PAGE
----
Dividend Current Affairs - 2019
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The Reserve Bank of India (RBI) will transfer Rs 28,000 crore as interim dividend to the government. RBI had already transferred Rs 40,000 crore to the government in August 2018 and with the additional 28,000. The government would receive a total of Rs 68,000 crore from the central bank in the current fiscal.
This dividend of Rs 68000 will be the highest receipt for the government from RBI in a single financial year. It exceeds the Rs 65,896 crore the government received in FY16 and Rs 40,659 crore in FY18.
RBI follows a July-June financial year and usually distributes the dividend in August after annual accounts are finalised. RBI is providing the interim dividend for the second consecutive year. The RBI had paid Rs 10,000 crore interim dividend in March last year taking the total dividend to Rs 40,659 crore for the year.
The interim dividend by RBI will help the government to meet its revised budget estimates that include an allocation for the first-ever income transfer to farmers and to improve the fiscal position ahead of the general elections in 2019. The budget had factored in interim dividend from the RBI. In the revised estimate for FY19, the government budgeted Rs 74,140 crore from dividends and surpluses of RBI, nationalised banks and financial institutions.
Friction over Dividend
The RBI and the Central government were at loggerheads over the issue of payment of dividends. The government had calculated the profit retained by RBI toward risks and reserves in FY17 and FY18 amounting to Rs 27,380 crore and had wanted this transferred to it.
The government had asked for an interim surplus transfer as well as the amount retained by the RBI from surpluses of the previous two years.
To address the issues related to the transfer of dividend comprehensively a committee had been set up RBI under former Reserve Bank of India governor Bimal Jalan.
Tags: Bimal Jalan Committee • Dividend • Interim Dividend • RBI • Reserve Bank of India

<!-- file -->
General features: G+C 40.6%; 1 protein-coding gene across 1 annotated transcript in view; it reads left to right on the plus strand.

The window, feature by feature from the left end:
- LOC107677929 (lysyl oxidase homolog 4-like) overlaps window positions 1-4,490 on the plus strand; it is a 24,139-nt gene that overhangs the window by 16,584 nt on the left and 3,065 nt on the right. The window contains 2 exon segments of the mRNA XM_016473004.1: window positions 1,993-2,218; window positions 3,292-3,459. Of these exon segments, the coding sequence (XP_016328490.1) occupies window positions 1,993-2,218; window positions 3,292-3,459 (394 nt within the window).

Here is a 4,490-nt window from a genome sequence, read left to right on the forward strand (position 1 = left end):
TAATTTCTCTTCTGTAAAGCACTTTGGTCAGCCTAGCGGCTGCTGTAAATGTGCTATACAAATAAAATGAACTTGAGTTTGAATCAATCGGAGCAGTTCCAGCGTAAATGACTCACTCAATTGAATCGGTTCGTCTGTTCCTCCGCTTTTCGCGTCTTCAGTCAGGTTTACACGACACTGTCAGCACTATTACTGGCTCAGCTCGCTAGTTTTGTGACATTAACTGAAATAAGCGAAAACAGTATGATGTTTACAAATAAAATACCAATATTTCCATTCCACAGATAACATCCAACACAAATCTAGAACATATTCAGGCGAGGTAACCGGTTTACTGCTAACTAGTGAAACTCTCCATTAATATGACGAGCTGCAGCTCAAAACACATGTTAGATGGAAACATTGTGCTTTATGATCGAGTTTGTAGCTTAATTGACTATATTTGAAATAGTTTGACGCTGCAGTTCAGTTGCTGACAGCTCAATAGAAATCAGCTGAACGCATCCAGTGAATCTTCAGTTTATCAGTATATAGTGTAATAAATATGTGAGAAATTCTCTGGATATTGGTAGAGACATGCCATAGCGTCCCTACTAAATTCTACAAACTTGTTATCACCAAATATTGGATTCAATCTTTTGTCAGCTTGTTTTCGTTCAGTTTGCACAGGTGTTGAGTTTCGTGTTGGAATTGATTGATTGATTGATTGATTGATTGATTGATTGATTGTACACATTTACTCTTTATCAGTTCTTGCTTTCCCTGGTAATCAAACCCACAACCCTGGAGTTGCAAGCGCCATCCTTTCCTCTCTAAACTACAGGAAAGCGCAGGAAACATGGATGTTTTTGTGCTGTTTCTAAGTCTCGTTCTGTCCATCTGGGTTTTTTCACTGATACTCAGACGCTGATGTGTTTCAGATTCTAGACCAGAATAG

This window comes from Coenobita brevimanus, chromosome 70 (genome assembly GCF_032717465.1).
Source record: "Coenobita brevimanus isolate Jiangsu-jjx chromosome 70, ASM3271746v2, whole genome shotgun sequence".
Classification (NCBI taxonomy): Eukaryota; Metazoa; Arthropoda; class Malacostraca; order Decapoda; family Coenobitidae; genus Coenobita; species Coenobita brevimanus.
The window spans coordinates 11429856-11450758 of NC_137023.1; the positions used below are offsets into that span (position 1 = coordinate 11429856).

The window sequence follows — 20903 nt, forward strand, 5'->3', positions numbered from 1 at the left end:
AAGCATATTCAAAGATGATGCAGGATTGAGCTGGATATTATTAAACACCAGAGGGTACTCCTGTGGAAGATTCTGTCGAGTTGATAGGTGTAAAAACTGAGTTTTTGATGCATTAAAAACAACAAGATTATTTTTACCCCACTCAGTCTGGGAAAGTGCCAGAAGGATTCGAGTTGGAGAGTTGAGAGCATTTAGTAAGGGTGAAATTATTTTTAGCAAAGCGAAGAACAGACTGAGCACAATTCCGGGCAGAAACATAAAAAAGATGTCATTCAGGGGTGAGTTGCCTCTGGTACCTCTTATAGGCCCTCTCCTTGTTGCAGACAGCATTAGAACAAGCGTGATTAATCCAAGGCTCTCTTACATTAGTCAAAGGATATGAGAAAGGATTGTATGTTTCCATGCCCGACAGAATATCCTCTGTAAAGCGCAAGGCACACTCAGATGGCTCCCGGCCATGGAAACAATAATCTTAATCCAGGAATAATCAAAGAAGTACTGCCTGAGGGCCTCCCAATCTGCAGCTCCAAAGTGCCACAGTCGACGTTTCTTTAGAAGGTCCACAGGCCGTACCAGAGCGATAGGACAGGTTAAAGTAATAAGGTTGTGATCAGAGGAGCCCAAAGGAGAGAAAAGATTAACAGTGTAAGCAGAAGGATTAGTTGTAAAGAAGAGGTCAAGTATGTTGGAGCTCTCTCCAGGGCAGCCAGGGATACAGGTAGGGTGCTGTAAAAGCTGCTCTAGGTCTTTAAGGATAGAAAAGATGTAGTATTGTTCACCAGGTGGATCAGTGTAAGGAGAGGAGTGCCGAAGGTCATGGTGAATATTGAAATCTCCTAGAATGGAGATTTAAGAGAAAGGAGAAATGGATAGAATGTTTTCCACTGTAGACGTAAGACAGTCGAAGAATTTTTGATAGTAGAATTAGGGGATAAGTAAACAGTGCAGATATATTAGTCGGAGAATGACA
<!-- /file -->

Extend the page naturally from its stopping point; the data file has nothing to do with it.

The Reserve Bank of India (RBI) has transferred surplus (dividend) of Rs. 50,000 crore to Government for year ended in June 2018, over 63% more than Rs 30,659 crore which it transferred in 2017.
Significance of Surplus
RBI surplus forms sizeable chunk of revenue which government earns under head of ‘non-tax’, which is mainly dividends distributed by state owned firms. With increase in RBI surplus by close to Rs 20,000 crore, Centre’s prospect of meeting fiscal deficit target (pegged at 3.3% of gross domestic product this financial year) has improved based on fiscal consolidation and budget assumptions. The transfer also gives Central Government more elbow room to infuse capital into public sector banks owned by it.
Earlier surplus transfers
Earlier in 2017, RBI had slashed surplus in the wake of demonetisation as its expenditure shot up largely because of sharp rise in provisions and cost of printing currency notes. For year 2015-16, RBI board had approved transfer of surplus amounting to Rs 65,876 crore to government. In 2014-15, it had paid Rs 65,896 crore to Government, which came as boon to Government in covering fiscal deficit target. The surplus transferred to government was Rs 52,679 crore in 2013-14.
Provisions of surplus transfer
Technically, transfer of profits of RBI is provided in Section 47 of RBI Act, 1934. It states that after making provisions for bad and doubtful debts, contribution to staff and superannuation fund, depreciation in assets and for all matters for which provisions are made by or under Act or that are usually provided by bankers, balance of profits is to be paid to Central Government. The RBI’s profits essentially represent difference of income over expenditure.
RBI’s main source of income is interest earned on bond holdings through open market operations (OMOs) or purchase and sale of government securities. Incidentally, YH Malegam committee had suggested in 2014 that RBI can transfer its entire surplus to government, without allocating anything to its various reserve funds for three years because it had adequate reserve funds.
Following recommendations of Malegam committee, RBI had stopped transfers to internal reserves since its accounting year 2013-14 which is now a part of expenditure. Moreover, Economic Surveys of FY16 and FY17 also had pressed for bigger transfer of excess capital from RBI to Central government. It also had warned that surplus transfer exercise should not undermine RBI’s independence.